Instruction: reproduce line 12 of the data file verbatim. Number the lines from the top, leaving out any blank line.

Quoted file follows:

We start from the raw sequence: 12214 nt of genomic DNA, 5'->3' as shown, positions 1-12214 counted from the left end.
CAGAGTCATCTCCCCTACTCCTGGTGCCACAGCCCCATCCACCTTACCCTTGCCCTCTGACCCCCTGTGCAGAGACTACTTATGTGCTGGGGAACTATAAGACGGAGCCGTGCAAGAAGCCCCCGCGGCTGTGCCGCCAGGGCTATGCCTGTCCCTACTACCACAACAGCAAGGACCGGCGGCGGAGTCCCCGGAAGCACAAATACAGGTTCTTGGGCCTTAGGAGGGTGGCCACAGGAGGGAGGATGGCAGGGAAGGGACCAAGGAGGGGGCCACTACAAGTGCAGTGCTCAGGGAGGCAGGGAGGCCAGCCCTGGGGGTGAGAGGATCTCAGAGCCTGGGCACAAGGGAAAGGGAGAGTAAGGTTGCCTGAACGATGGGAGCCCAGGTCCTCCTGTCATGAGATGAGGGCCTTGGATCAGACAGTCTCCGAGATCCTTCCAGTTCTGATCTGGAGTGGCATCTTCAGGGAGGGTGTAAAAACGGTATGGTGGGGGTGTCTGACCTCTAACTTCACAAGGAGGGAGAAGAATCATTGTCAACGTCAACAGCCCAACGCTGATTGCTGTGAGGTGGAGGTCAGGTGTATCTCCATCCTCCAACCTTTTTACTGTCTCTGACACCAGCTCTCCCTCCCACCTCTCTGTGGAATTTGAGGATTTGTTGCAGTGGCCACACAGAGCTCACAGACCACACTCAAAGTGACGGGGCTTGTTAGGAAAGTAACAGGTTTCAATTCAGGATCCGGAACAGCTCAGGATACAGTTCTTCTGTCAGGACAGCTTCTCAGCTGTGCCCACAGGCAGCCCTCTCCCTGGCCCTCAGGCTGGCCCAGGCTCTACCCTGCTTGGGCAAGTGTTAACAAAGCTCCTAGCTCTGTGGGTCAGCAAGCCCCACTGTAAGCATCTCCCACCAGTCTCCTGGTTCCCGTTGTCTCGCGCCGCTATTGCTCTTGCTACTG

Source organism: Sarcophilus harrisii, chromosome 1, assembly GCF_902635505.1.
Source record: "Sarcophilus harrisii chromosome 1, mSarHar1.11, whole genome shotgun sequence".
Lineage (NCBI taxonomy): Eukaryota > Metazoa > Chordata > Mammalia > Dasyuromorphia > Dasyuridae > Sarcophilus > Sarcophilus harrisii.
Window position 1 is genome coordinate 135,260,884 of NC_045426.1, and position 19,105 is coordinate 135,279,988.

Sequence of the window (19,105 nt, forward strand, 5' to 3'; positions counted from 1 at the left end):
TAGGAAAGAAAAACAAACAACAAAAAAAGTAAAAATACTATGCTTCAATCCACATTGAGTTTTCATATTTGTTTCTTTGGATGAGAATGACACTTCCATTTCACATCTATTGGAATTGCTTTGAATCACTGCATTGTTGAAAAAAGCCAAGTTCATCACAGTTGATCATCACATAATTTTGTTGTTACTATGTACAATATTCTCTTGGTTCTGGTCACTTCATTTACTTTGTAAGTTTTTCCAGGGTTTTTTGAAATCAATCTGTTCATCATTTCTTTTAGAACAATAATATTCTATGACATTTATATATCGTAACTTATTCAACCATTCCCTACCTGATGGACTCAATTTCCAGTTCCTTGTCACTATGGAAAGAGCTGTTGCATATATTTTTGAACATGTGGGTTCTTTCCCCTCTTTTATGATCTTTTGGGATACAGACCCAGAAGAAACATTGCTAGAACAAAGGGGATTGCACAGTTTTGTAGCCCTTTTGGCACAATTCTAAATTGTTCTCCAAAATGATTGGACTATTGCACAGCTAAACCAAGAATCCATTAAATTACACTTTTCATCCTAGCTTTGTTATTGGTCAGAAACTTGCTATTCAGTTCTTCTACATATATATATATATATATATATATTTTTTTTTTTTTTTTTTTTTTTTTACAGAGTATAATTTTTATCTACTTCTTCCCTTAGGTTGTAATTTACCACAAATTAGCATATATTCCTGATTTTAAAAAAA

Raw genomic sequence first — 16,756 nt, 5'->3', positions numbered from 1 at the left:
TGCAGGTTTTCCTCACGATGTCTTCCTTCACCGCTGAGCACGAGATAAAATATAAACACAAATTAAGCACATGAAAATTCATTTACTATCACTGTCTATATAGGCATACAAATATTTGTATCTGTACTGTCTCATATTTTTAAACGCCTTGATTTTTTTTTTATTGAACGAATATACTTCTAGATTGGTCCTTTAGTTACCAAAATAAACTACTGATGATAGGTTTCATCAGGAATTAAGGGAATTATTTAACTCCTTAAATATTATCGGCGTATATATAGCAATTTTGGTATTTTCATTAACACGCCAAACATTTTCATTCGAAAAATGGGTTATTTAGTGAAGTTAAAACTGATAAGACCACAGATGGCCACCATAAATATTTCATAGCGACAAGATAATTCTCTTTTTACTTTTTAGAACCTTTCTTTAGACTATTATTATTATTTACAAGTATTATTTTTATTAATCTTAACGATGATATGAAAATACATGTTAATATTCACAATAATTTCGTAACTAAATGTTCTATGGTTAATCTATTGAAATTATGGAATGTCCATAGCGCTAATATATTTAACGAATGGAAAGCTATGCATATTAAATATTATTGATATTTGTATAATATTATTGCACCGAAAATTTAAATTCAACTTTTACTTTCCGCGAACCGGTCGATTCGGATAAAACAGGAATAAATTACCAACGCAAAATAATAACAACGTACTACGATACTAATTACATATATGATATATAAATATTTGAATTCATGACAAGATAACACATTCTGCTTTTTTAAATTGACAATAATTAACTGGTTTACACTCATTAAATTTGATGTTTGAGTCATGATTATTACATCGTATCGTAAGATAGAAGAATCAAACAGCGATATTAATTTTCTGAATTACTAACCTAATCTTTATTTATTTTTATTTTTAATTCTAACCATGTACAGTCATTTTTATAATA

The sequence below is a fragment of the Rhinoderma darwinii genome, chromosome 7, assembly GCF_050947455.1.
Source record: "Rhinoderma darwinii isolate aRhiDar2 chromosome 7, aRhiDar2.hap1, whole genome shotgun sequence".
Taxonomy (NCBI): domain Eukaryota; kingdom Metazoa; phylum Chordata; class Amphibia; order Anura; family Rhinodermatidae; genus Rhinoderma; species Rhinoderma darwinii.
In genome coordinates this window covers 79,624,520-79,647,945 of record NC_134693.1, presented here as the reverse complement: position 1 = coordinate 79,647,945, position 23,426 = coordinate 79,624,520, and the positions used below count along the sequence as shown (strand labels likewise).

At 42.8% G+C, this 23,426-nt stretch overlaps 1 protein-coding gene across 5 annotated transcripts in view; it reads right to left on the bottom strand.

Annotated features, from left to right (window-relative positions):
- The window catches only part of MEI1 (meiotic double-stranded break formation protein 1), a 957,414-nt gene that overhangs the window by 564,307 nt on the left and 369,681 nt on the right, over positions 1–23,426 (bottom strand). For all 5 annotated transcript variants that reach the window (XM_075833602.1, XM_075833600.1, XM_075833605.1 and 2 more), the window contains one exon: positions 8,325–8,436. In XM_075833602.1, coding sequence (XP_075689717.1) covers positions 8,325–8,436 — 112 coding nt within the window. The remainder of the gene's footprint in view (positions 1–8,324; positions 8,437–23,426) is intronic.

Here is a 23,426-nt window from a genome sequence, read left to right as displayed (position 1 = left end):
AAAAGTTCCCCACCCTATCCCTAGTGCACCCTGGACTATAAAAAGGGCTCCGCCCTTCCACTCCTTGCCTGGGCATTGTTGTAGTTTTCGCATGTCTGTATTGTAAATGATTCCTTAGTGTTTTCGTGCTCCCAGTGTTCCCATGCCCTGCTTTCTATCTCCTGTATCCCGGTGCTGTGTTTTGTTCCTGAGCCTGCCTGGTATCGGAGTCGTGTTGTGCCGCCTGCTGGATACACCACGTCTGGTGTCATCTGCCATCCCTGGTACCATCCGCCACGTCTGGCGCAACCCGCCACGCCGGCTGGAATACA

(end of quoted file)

Source record: "Rhinoderma darwinii isolate aRhiDar2 chromosome 7, aRhiDar2.hap1, whole genome shotgun sequence".